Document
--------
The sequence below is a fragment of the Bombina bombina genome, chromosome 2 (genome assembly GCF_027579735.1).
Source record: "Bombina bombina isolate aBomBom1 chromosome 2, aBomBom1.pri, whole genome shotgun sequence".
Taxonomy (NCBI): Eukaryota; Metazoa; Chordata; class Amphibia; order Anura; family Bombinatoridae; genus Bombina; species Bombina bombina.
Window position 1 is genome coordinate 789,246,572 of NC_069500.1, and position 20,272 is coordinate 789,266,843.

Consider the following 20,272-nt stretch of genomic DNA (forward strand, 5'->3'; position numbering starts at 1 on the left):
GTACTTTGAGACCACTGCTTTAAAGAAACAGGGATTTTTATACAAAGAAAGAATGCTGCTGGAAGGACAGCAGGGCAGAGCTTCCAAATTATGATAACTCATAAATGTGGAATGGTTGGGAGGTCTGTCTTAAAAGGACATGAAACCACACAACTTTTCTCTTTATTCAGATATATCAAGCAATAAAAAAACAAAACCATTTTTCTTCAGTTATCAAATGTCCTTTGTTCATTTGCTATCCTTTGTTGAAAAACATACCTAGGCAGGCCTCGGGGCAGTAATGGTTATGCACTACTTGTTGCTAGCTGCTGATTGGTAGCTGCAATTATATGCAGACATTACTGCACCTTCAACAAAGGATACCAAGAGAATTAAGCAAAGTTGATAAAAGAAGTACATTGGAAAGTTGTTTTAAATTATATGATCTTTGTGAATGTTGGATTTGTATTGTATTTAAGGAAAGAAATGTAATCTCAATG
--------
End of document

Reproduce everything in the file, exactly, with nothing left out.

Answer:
The sequence below is a fragment of the Bombina bombina genome, chromosome 2 (genome assembly GCF_027579735.1).
Source record: "Bombina bombina isolate aBomBom1 chromosome 2, aBomBom1.pri, whole genome shotgun sequence".
Taxonomy (NCBI): Eukaryota; Metazoa; Chordata; class Amphibia; order Anura; family Bombinatoridae; genus Bombina; species Bombina bombina.
Window position 1 is genome coordinate 789,246,572 of NC_069500.1, and position 20,272 is coordinate 789,266,843.

Consider the following 20,272-nt stretch of genomic DNA (forward strand, 5'->3'; position numbering starts at 1 on the left):
GTACTTTGAGACCACTGCTTTAAAGAAACAGGGATTTTTATACAAAGAAAGAATGCTGCTGGAAGGACAGCAGGGCAGAGCTTCCAAATTATGATAACTCATAAATGTGGAATGGTTGGGAGGTCTGTCTTAAAAGGACATGAAACCACACAACTTTTCTCTTTATTCAGATATATCAAGCAATAAAAAAACAAAACCATTTTTCTTCAGTTATCAAATGTCCTTTGTTCATTTGCTATCCTTTGTTGAAAAACATACCTAGGCAGGCCTCGGGGCAGTAATGGTTATGCACTACTTGTTGCTAGCTGCTGATTGGTAGCTGCAATTATATGCAGACATTACTGCACCTTCAACAAAGGATACCAAGAGAATTAAGCAAAGTTGATAAAAGAAGTACATTGGAAAGTTGTTTTAAATTATATGATCTTTGTGAATGTTGGATTTGTATTGTATTTAAGGAAAGAAATGTAATCTCAATG